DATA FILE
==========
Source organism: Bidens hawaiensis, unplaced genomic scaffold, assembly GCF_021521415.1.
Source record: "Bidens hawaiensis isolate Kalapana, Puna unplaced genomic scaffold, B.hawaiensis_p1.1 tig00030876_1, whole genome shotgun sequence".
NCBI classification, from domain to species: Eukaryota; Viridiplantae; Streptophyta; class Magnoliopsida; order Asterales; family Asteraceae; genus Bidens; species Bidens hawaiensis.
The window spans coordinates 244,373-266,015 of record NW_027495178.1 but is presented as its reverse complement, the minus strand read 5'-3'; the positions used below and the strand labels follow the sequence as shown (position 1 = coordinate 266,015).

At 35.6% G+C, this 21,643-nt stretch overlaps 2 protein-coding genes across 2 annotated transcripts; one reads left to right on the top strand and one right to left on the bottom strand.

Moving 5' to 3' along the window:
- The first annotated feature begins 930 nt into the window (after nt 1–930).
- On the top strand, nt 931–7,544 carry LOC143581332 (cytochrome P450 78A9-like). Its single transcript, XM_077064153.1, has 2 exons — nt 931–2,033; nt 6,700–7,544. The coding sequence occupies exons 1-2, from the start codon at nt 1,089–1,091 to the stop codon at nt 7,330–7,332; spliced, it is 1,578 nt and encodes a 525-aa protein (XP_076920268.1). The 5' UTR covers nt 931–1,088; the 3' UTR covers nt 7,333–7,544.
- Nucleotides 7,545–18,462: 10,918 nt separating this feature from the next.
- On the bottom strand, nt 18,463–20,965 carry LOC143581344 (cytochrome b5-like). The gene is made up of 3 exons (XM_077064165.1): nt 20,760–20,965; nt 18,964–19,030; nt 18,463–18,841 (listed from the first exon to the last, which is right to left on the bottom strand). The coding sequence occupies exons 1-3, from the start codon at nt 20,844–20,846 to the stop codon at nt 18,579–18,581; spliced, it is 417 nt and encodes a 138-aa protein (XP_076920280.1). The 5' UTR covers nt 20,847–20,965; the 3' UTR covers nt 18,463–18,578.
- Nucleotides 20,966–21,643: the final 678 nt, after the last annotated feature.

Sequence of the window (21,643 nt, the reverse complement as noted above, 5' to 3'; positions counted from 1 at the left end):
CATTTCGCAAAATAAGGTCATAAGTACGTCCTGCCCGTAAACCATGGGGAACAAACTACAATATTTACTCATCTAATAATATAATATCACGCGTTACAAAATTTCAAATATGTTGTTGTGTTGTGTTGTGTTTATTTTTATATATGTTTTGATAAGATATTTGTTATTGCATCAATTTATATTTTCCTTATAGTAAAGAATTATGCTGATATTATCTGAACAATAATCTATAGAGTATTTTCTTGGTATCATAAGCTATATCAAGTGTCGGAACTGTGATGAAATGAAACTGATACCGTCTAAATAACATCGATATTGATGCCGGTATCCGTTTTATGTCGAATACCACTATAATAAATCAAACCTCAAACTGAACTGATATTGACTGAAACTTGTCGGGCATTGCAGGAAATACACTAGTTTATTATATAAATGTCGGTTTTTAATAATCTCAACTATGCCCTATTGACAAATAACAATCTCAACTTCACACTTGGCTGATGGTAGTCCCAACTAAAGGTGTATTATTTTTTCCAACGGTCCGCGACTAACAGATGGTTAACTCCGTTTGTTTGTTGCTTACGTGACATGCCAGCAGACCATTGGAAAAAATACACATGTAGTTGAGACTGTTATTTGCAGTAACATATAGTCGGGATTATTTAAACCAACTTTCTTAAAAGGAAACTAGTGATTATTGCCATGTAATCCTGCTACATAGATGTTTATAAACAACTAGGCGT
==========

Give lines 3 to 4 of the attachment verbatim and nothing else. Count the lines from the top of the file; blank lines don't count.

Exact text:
NCBI classification, from domain to species: Eukaryota; Viridiplantae; Streptophyta; class Magnoliopsida; order Asterales; family Asteraceae; genus Bidens; species Bidens hawaiensis.
The window spans coordinates 244,373-266,015 of record NW_027495178.1 but is presented as its reverse complement, the minus strand read 5'-3'; the positions used below and the strand labels follow the sequence as shown (position 1 = coordinate 266,015).